Jo Beckett has been lost and adrift since the death of her wrestling coach father during her preteen years. She feels disconnected from her mother, stepfather and half-sister, and she has no female friendships. Jo is lonely. She manages the school's wrestling team because staying involved with wrestling is the way she maintains a connection to her father. She wants a caring boyfriend but every time she becomes involved with one of the wrestling team members, he dumps her after they have sex. One night, at a party, she finds out that the boys refer to her as a "practice girl" for practicing sexual techniques, but that they don't consider her girlfriend material. Jo also finds out that her best friend Sam, a boy on the wrestling team, has not spoken out or stood up for her when he has heard the other boys disrespecting her and treating her so poorly. This devastating revelation is a wake-up call for Jo who feels humiliated, ashamed, betrayed, and angry. She distances herself from Sam, reevaluates all the relationships in her life and reconnects with a former female friend. She decides to join the team as a wrestler rather than the manager. As she pieces her life back together, she learns to recognize her own worth and inner strength.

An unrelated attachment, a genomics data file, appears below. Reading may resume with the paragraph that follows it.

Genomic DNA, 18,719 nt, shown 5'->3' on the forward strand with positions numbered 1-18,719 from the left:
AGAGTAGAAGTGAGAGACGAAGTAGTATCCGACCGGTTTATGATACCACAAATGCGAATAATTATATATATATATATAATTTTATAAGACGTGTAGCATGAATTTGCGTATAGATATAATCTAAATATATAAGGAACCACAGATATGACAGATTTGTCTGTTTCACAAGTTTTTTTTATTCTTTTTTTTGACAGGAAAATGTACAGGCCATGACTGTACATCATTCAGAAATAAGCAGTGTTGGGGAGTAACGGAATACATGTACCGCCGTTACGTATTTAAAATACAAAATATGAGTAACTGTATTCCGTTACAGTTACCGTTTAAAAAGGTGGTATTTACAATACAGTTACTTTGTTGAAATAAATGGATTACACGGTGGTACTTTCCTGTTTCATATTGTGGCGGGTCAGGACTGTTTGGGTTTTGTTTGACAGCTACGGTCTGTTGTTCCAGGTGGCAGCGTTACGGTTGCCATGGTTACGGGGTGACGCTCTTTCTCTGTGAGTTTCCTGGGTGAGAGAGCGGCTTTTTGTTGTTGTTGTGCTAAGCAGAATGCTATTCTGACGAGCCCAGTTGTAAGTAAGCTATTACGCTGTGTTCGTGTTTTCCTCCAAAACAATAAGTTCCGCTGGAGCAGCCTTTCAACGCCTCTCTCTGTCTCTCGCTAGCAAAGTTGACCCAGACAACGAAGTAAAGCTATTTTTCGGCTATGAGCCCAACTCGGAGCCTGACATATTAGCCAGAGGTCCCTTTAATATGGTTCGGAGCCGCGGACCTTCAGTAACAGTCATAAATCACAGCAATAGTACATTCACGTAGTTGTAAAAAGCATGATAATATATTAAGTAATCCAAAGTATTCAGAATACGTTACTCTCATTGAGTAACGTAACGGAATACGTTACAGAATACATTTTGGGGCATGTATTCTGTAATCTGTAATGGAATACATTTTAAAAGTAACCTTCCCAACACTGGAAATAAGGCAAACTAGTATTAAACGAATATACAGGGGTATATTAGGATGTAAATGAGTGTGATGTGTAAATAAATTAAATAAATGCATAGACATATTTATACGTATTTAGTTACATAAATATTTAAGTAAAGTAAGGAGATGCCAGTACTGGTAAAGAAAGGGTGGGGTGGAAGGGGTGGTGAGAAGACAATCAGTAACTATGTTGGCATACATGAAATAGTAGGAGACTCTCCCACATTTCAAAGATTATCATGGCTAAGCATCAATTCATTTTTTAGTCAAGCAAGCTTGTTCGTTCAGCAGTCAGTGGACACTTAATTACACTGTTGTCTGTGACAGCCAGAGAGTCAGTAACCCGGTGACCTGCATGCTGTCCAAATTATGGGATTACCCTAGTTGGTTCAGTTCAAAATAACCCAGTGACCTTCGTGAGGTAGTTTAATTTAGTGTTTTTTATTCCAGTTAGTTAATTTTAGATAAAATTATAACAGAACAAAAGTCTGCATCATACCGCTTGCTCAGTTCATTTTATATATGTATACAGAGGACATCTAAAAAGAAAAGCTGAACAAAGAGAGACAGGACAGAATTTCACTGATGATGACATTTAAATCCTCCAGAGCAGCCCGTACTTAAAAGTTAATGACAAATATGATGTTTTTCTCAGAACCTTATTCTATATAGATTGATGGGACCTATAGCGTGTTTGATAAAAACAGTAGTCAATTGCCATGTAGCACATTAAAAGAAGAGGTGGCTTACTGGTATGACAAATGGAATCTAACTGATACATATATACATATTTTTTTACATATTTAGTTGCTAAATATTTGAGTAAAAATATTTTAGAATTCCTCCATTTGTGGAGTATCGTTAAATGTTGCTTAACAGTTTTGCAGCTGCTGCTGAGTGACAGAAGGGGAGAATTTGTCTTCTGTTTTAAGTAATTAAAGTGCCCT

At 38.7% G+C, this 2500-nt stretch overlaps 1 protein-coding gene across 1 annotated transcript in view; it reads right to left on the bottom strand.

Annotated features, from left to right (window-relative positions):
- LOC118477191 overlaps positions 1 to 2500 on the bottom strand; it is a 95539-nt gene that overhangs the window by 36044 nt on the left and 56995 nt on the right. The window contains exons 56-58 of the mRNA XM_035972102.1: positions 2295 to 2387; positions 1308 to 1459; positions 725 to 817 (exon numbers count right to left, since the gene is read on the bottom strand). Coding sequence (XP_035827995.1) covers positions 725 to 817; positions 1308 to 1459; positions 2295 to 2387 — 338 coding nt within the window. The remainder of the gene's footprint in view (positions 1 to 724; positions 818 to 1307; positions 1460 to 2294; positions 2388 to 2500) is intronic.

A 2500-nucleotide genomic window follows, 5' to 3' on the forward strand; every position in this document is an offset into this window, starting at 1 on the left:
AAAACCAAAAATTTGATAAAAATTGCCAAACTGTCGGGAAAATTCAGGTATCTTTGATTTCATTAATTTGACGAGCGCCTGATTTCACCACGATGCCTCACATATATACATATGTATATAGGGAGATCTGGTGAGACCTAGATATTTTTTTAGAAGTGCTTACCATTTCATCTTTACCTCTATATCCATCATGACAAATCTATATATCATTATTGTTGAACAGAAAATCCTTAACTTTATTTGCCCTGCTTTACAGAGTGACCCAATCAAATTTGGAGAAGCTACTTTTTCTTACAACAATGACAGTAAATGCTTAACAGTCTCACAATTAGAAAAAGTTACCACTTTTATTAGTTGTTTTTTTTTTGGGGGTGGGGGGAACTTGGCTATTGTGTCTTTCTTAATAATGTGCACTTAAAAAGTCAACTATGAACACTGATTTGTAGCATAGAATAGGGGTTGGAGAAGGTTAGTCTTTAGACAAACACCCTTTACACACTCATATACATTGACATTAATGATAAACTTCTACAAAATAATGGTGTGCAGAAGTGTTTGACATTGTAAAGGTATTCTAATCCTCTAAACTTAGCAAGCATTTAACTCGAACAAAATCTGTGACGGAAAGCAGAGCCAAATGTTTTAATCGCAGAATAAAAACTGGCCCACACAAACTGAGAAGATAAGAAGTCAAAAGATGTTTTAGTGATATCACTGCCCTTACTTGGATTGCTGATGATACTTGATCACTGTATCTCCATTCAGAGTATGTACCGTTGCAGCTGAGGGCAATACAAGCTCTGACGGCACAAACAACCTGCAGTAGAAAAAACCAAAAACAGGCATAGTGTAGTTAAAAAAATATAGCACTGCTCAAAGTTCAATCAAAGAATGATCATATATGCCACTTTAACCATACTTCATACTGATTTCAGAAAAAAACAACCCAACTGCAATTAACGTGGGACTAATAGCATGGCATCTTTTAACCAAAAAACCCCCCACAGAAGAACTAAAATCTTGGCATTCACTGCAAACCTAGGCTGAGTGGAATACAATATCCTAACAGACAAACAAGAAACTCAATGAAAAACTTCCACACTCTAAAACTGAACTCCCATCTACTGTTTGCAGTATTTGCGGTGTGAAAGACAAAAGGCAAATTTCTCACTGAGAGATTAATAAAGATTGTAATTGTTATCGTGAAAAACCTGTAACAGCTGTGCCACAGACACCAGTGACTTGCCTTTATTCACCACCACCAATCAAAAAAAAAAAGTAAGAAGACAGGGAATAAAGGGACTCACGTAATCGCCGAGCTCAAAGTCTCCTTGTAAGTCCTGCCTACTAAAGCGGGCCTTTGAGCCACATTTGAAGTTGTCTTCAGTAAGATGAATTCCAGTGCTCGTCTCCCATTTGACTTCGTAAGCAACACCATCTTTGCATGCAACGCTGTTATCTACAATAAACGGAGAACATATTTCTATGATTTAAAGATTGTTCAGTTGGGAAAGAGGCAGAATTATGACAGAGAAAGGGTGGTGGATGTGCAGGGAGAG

Jo is a well-developed character, and her first-person narration works well. A wide range of teenage experiences is explored including loss of a parent, sexuality and relationships, friendships, family, and the importance of a support system. I appreciated the diversity in this book, and that the main character is a female wrestler. This book would be great for a teen book club and could facilitate discussions about relationships and self-worth. Practice Girl is an inspiring, important, relatable and relevant YA novel.